Possibly as early as this fall, it may become illegal to guide hunters on state lands and wetlands in Kansas.
At Thursday’s Kansas Department of Wildlife, Parks and Tourism Commission meeting in Manhattan, Gerald Lauber, commission chairman, asked the agency to provide more details on the issue and to draft a regulation that could be brought to a vote after discussion at several meetings. Lauber did not guarantee such a regulation would be passed.
At the meeting Stuart Schrag, Wildlife and Parks public lands chief, said he has become concerned such activity is decreasing the quality of the outdoors experience for other hunters.
Tom Loats, of Overland Park, told of several negative experiences he’d had with guides at the Cheyenne Bottoms Wildlife Area near Great Bend.
Lauber and Schrag said they’d seen a increase of such complaints over the past year. Most concerned waterfowl hunting areas, though Lauber said he’d also gotten complaints about guides taking paying hunters to Walk In Hunting Areas.
“You’d have to be a pretty good salesman to get somebody to pay you to take them hunting on a Walk In Hunting Area,” said Lauber.
Schrag and Loats said their research showed guiding on public lands managed by the state is illegal in most states.
Chris Tymeson, Wildlife and Parks attorney, stated that the department could not regulate guiding on federally-owned areas, like Cheney Reservoir, but could where the state leases land or water from the federal government, like the Cheney Wildlife Area.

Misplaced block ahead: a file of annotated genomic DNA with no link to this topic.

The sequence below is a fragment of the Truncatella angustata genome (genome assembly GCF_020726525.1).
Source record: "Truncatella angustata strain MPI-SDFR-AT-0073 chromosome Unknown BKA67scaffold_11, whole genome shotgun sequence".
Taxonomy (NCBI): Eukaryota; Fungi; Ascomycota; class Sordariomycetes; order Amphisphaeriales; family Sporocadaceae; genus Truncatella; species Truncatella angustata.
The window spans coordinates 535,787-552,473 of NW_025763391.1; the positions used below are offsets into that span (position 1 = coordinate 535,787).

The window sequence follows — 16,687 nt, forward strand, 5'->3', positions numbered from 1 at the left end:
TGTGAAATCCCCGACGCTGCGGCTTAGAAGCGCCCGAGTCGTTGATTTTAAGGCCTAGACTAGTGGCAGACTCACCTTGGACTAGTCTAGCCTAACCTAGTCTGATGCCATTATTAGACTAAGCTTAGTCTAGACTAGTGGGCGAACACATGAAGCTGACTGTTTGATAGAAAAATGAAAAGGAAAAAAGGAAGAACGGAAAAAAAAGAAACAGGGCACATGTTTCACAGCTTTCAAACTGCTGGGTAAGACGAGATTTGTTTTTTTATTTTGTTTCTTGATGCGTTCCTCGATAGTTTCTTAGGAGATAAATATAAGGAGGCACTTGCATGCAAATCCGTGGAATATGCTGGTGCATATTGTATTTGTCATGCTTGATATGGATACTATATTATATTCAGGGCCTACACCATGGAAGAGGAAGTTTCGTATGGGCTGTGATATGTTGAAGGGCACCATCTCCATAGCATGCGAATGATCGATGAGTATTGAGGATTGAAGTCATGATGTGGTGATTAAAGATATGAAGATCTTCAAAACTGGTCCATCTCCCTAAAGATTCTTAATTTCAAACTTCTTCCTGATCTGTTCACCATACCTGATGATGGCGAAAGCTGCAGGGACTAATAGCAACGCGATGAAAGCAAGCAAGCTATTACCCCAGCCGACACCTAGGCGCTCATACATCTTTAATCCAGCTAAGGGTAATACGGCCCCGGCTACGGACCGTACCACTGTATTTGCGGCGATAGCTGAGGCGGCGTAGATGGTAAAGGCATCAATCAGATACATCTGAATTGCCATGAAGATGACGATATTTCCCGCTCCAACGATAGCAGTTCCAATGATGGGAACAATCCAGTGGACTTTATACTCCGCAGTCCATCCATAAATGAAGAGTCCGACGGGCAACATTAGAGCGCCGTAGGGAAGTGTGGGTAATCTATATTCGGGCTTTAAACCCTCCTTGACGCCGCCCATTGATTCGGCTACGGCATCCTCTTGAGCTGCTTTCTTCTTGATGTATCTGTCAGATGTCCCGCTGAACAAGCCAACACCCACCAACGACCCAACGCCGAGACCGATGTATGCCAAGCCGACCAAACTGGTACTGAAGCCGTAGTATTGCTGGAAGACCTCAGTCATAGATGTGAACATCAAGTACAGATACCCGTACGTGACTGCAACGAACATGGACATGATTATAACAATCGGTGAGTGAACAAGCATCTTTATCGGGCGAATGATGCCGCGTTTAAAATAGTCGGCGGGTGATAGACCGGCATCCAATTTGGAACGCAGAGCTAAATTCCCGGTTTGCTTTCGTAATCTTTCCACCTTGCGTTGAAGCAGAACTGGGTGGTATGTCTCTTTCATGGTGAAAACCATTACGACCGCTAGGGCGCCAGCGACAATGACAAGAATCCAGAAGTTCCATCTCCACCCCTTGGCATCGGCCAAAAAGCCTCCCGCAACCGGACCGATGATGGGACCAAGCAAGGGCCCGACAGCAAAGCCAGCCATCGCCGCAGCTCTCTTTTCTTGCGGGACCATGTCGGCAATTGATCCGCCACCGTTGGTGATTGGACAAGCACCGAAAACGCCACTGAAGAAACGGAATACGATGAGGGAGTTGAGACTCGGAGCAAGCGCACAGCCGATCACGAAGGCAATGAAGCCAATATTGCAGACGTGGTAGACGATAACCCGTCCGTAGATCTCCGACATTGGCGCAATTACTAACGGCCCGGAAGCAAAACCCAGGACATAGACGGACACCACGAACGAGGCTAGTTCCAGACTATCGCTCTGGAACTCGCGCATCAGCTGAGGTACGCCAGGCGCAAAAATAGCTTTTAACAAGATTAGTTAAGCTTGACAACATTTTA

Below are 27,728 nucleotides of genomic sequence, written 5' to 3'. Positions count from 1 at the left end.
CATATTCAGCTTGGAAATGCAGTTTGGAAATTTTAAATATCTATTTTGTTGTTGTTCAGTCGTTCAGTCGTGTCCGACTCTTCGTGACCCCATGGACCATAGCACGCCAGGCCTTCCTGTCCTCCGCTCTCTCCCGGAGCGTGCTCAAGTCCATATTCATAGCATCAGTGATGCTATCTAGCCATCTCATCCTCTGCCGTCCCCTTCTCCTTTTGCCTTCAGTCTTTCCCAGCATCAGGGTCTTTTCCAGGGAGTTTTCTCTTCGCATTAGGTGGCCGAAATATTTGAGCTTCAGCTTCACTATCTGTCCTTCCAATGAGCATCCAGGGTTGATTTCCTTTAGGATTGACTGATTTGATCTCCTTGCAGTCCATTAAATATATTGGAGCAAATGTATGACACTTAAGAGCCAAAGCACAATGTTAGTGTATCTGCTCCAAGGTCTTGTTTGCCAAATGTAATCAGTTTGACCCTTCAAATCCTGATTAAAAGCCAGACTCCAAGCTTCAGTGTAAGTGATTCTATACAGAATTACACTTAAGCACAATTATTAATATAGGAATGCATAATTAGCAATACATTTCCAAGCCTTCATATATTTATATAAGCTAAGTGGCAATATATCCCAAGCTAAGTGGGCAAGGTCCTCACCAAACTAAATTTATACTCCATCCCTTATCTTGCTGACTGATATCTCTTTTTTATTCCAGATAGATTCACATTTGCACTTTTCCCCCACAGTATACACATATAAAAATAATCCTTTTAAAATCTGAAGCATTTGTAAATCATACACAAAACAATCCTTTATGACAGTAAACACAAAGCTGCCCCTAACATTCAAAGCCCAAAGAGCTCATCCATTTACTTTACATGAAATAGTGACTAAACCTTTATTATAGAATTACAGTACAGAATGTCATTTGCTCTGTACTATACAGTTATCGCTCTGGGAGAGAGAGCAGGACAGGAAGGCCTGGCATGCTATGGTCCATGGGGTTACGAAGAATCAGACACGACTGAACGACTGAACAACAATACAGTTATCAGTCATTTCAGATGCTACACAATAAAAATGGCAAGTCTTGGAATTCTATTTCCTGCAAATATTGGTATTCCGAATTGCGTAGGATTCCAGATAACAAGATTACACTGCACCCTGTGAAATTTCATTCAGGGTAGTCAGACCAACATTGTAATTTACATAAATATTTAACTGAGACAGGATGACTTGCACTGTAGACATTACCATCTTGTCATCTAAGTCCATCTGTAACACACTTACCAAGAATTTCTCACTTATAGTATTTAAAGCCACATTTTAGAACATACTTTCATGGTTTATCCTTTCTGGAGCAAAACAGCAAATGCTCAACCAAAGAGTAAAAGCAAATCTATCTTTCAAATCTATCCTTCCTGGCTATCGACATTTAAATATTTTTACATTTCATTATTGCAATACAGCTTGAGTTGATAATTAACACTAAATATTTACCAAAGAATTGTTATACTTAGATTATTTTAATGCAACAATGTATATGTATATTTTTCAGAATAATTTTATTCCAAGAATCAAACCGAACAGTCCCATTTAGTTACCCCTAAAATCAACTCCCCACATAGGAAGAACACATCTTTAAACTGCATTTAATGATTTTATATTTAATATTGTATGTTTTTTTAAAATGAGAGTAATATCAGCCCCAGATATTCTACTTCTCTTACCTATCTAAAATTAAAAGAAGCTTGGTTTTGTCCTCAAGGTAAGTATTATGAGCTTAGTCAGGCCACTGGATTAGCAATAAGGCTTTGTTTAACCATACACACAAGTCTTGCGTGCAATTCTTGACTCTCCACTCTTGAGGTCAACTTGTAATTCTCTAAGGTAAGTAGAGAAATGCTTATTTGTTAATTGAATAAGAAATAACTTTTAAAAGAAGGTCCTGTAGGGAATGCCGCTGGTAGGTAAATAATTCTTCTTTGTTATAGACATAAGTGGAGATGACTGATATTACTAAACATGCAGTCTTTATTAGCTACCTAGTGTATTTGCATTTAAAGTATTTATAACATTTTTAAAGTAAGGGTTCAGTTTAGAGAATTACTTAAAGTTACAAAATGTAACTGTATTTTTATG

Also at the commission meeting Lloyd Fox, big game program coordinator, said he’ll recommend the state stay with a framework similar to the deer season dates and bag limits for the 2015 seasons for the upcoming fall and winter seasons.
Earlier this week Theresa Vail, former Miss Kansas, plead guilty to a charge of illegally tagging a grizzly bear she shot in Alaska last year, according to the Associated Press. She was fined $750 and placed on one year of probation.
Vail has maintained she shot a boar grizzly, then accidentally shot a sow while trying to get another shot in to the first bear. The outfitter had a second permit flown in and placed on the dead sow. Vail illegally put the wrong date on that permit, which she said was done at the insistence of the guide.
She turned herself in to Alaska wildlife authorities a few days later. Vail has agreed to testify against the guide and outfitter, if requested, according to the article.
Quail hunting reports continue to be some of the best in the past 20 years. One Flint Hills hunter said he’s averaging about one covey per hour, with a borrowed dog. Further west, reports are even better.
Pheasant hunters who can find the right conditions, in the right parts of the state, are having good hunts, too. I’ve heard of limits being shot around Great Bend, in northwestern Kansas and even north of Garden City.
(I only mention limits on hunts to show bird numbers in that area. It’s not an endorsement that it takes a limit of birds to define a good hunting experience.)